Summary: Sermon for All Saints Sunday, Yr B, based on John 11:32-44.
Sermon for All Saints Sunday Yr B 2/11/2003
Based on Jn 11:32-44
By Pastor Garth Wehrfritz-Hanson
William Willimon tells of his friend Stuart Henry who accompanied a father and his little son on their first visit to Duke Chapel. They walked up and down the aisles, heads upturned, amazed at the stained glass windows. The father asked his son, “Do you know who the saints are?”
“Sure,” said the son, “the saints are the people where the sun shines through.”
That’s not a bad definition of a saint. A saint is someone for whom the sun shines through. Those through whom the Son shines. 1
Today is All Saints Sunday. A day in which we remind ourselves that there is a bond between Christians who are living and those who have died. In our gospel today, we see this interconnectedness between the living and the dead. We see, as did the little boy in Duke Chapel, Jesus the Son shining through Lazarus by giving him life after he had been lying dead in the grave for four days. However, before we reach that point in the story, we need to take a closer look at what happens before Jesus restores Lazarus back to life again.
Today’s gospel picks up the story in verse 32, where Lazarus’ sister, Mary meets up with Jesus, and full of grief and sorrow, kneels at his feet, saying the following words: “Lord, if you had been here, my brother would not have died.” Are these words not filled with sadness and regret as well as faith? On the one hand, Mary is missing her brother Lazarus terribly. So in sorrow and regret she says, “IF you had been here…” Is this too not how we respond to the death of our loved ones? There is a sadness of the loss of our loved one, a feeling of void and emptiness without them. A recognition that life is never going to be the same without them. There is often also a feeling of regret mainly due to guilt associated with something we may have done or may have failed to do. IF ONLY I had not gotten into that tirade which upset my loved one and may have brought on his/her heart attack. IF ONLY I had taken that day off to pay a visit and say my final good-bye. IF ONLY I had made more of an effort to reconcile my differences with my father/mother. IF ONLY we had taken the time to plan more for the future and had made a will. Mary’s words of regret here teach us all that we need to live life by making each day count; so that we do not have to be condemned and weighed down by the IF ONLYS of life. Life in communion with Jesus frees us from the oppressive IF ONLYS. On the other hand, Mary’s words are also a remarkable confession of faith and confidence in Jesus. “Lord, if you had been here, my brother would not have died.” Here Mary trusts and believes in Jesus, that he actually could have prevented the death of Lazarus had he been around at the time. Here is a trust, a confidence, and a faith that shines through like the beautiful multicoloured light of stained glass windows. An incredible faith in Jesus as the giver and restorer of life. Can we too not learn from Mary’s words of a confident faith in Jesus? Can we, like Mary turn to Jesus in our times of deepest sorrow and grief and seek his grace so that we too might be restored and given a newness of life, a newfound meaning and purpose for life?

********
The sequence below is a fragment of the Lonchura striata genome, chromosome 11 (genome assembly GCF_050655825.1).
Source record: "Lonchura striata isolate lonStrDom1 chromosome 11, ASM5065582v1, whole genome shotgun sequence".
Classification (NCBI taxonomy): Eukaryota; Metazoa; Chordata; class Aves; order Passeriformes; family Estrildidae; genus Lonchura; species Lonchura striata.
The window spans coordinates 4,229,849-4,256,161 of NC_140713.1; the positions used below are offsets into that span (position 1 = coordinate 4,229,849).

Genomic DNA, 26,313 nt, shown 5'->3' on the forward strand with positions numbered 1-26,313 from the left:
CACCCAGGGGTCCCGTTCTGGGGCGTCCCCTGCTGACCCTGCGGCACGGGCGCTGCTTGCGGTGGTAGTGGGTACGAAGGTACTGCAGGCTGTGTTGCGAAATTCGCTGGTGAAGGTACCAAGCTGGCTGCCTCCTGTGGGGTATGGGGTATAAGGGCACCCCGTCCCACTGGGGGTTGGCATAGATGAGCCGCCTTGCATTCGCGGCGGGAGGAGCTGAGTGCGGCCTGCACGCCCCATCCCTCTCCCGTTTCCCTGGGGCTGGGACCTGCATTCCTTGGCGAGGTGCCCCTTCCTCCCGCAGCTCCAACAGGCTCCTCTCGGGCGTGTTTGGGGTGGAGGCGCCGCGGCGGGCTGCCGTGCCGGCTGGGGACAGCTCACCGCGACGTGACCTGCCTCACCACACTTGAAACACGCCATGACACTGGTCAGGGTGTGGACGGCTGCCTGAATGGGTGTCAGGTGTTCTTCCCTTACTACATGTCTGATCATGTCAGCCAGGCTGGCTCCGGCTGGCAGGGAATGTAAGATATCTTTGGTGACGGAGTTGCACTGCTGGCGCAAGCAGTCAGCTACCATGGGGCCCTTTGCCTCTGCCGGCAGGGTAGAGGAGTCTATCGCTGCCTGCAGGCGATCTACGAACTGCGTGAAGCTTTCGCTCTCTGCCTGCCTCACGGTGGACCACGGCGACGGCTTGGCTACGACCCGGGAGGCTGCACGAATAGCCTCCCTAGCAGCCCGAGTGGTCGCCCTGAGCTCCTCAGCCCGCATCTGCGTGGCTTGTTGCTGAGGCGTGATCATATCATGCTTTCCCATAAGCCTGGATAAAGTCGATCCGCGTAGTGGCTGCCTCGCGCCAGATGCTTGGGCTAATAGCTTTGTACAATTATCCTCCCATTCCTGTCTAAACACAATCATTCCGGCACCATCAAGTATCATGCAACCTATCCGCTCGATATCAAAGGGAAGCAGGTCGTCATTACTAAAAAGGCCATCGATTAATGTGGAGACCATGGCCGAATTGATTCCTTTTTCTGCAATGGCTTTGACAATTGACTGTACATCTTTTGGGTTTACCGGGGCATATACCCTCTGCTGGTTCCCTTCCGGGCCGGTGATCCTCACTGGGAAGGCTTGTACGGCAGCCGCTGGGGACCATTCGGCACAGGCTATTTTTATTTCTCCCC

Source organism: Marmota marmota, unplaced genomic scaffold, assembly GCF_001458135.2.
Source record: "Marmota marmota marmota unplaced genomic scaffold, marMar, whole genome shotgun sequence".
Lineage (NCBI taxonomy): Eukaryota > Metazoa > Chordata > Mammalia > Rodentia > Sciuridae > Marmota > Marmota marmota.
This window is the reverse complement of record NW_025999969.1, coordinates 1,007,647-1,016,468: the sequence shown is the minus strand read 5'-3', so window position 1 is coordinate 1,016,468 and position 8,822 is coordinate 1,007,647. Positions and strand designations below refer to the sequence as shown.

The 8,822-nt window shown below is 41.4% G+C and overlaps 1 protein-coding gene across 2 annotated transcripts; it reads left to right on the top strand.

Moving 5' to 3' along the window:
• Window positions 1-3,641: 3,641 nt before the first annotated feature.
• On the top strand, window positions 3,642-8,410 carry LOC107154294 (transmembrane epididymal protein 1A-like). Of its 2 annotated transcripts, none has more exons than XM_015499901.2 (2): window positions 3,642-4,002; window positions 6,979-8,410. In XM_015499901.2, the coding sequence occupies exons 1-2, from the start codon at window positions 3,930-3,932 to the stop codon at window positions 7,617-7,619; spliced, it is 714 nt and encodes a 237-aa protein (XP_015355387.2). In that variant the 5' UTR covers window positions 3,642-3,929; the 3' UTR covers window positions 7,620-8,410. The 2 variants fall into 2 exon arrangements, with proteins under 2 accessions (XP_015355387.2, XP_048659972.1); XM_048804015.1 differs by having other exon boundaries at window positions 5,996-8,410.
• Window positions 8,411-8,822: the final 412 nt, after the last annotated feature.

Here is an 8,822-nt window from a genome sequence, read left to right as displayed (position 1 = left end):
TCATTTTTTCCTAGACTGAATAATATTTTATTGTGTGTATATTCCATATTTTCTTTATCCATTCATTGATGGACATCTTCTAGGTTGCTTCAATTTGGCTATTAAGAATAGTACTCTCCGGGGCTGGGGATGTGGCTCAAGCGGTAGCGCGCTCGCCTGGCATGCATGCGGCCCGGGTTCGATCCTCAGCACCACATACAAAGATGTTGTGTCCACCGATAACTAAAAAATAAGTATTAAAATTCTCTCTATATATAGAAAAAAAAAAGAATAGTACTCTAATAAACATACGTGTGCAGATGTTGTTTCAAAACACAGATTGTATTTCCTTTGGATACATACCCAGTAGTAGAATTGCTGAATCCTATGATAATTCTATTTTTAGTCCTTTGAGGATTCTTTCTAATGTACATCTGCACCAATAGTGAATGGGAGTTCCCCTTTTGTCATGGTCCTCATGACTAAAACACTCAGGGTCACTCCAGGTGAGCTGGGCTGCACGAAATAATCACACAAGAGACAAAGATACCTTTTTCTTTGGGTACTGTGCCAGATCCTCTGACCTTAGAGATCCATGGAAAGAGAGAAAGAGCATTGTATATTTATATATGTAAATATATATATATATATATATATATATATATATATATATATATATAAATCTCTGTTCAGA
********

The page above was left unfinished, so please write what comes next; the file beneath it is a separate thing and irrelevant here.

It is most interesting how John describes Jesus’ response to Mary’s words. In verse 33, he says: “When Jesus saw her weeping, and the Jews who came with her also weeping, he was greatly disturbed in spirit and deeply moved.” The New Testament Greek of this verse is rather difficult to translate, since the word for deeply moved can refer to anger, reproach, and sternness. However, in light of the larger context of Jesus’ close friendship with Mary, Martha and Lazarus, surely he is not expressing his anger here. Rather, it makes more sense to that John’s description of Jesus’ response is one of deeply felt emotion, expressing his compassion and empathy towards his friends. Here the following translation of Dr William Barclay is helpful in underscoring Christ’s emotion: “When Jesus saw her weeping, and when he saw the Jews who had come with her weeping, he was deeply moved in spirit so that an involuntary groan burst from him, and he trembled with deep emotion.” 2 Here it seems to me that John picks up on something very profound that is essential to our understanding of Jesus. In describing Jesus’ response like this, John is communicating the humanity of Jesus. Jesus was a human being like us; therefore he shares everything human with us—including our sorrow and grief. Unlike the ancient Greeks who viewed divinity as apathetic, and incapable of any emotion; the real, true God can be filled with emotion and share with us in comforting ways, our sufferings and sorrows.